Searching for Factors Contributing to Students’ Intention to Become a Leader: Internal Factors vs. Influence from Others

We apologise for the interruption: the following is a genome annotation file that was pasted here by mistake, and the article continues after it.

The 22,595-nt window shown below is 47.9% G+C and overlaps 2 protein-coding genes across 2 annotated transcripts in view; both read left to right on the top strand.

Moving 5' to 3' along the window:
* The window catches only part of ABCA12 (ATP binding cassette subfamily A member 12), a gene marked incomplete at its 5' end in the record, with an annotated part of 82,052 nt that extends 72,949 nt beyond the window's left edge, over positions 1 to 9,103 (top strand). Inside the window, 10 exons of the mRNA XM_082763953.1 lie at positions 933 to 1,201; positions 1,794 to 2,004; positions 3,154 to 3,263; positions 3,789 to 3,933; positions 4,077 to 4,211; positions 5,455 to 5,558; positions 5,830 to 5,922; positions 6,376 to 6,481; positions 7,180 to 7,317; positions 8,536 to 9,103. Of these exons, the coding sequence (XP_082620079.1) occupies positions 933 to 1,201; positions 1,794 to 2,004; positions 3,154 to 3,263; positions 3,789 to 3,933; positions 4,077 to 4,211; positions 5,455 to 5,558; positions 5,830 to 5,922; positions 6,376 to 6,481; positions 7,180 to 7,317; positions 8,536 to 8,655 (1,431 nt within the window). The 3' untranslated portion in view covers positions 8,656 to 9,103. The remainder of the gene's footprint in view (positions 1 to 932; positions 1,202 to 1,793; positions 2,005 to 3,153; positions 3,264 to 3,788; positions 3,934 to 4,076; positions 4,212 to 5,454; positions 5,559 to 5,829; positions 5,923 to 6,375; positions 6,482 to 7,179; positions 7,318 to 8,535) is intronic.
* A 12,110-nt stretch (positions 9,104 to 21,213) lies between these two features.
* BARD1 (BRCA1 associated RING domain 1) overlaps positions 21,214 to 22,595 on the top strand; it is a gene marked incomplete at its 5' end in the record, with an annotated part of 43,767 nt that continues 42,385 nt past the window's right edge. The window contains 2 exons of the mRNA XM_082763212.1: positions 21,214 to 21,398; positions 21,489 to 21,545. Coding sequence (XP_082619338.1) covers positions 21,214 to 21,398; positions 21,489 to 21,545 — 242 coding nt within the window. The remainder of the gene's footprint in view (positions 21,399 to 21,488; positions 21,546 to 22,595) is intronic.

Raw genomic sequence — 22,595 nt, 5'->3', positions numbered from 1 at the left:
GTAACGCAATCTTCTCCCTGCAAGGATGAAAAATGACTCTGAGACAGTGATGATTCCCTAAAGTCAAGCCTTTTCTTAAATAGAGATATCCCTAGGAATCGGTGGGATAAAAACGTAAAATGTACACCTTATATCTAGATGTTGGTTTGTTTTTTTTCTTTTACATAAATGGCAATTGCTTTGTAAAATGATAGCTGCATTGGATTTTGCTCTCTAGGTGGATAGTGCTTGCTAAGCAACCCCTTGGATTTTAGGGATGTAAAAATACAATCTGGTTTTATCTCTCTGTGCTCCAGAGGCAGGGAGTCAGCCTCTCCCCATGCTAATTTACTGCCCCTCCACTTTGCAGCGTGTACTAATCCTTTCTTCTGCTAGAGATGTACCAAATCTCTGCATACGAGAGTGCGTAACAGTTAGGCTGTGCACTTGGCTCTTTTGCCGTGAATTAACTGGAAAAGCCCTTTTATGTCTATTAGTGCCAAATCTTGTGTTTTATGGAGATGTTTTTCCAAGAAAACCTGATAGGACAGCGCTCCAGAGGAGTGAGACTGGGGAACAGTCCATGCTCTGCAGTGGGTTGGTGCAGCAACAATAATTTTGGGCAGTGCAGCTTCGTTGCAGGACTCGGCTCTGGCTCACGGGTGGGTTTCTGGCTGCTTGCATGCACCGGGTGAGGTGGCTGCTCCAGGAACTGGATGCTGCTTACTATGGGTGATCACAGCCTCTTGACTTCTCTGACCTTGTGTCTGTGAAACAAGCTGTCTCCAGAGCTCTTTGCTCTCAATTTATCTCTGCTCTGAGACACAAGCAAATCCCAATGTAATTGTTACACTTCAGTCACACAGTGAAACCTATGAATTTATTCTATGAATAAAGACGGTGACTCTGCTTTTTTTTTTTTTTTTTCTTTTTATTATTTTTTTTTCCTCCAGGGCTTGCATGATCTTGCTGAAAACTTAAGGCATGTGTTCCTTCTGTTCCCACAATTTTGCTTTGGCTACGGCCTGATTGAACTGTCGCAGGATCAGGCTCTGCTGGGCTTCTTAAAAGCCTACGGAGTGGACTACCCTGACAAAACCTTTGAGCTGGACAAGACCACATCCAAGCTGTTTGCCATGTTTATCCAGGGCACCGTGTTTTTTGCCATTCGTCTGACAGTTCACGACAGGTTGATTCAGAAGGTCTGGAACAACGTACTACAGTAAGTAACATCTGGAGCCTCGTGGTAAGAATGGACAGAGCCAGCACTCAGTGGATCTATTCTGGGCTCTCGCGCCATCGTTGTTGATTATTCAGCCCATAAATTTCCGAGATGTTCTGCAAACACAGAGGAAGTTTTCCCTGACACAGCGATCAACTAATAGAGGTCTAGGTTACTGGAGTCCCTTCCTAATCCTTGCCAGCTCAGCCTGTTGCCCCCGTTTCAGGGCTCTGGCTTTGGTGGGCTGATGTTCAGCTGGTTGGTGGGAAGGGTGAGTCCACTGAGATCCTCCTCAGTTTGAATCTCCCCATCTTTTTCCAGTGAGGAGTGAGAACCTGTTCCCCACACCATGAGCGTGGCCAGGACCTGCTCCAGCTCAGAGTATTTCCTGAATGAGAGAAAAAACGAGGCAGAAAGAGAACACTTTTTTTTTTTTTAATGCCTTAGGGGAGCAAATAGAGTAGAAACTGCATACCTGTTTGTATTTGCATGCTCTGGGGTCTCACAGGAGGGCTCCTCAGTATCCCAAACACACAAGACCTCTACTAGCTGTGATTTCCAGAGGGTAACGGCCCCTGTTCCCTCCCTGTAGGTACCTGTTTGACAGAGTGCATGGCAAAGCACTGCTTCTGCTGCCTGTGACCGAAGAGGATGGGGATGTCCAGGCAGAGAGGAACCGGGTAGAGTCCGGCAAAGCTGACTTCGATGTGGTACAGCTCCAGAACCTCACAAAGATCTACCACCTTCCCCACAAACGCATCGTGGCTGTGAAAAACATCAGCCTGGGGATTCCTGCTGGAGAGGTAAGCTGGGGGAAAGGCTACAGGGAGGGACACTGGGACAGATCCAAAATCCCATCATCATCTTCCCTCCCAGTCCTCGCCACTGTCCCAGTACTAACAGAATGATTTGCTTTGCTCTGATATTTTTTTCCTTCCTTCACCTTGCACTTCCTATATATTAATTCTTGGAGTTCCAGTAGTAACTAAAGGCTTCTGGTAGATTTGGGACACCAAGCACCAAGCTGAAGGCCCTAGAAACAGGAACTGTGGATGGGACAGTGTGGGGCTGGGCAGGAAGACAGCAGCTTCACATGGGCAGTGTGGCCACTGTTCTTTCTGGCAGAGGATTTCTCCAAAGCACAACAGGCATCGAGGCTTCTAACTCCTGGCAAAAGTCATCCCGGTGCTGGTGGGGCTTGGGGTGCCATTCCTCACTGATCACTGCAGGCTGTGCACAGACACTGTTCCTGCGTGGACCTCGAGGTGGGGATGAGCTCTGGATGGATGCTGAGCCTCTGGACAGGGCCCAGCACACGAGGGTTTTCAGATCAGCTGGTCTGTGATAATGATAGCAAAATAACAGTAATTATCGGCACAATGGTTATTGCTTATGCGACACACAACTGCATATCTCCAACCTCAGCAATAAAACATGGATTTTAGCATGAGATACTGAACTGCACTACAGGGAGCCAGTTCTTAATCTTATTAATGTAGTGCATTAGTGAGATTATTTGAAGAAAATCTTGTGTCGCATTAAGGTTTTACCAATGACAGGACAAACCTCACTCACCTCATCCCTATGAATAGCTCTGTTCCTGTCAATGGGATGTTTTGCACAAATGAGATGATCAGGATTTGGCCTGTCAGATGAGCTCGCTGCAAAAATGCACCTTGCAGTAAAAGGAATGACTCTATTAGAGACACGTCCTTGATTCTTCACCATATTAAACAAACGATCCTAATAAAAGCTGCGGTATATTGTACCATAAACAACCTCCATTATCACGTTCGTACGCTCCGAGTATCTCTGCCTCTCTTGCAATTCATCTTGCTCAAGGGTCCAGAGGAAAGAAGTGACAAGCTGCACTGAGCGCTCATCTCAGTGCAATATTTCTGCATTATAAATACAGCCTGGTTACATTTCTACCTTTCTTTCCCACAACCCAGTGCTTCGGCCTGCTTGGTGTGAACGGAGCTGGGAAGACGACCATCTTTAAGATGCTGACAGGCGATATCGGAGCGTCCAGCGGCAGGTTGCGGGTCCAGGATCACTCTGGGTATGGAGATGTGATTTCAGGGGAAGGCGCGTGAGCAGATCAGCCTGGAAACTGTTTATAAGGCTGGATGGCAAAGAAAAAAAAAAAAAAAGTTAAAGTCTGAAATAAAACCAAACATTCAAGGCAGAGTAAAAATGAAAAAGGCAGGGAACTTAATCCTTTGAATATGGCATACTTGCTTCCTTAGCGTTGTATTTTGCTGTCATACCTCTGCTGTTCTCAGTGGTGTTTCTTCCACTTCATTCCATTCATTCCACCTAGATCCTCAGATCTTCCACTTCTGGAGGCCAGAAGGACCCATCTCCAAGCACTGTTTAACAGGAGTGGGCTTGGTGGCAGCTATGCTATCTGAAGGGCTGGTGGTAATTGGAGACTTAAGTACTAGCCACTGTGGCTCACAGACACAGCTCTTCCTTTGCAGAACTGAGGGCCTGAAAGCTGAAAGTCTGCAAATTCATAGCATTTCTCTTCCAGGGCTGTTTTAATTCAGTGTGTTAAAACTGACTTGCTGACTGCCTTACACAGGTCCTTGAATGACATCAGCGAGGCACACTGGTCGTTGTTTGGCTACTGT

Leadership development within universities in Indonesia is still lacking, even though it is important as a starting point to develop future leaders. This study is aimed at exploring factors which might affect a students’ intention to become a leader in a student organization, namely, attitude toward student leadership, subjective norms, perceived behavioral control, and leadership self-efficacy. Second- and third-year students (N = 286) from various faculties in a state university filled in a paper-based questionnaire containing newly constructed measurements, based on the theory of planned behavior by Ajzen and the theory of self-efficacy by Bandura. Data analysis using hierarchical multiple regression showed that only the subjective norms were related to the students’ intention to lead student organizations (β = .45, p < .01). This result implied that student organizations should also consider the potential leaders’ peers, families, and significant others to persuade them to become leaders. Other implications were discussed further.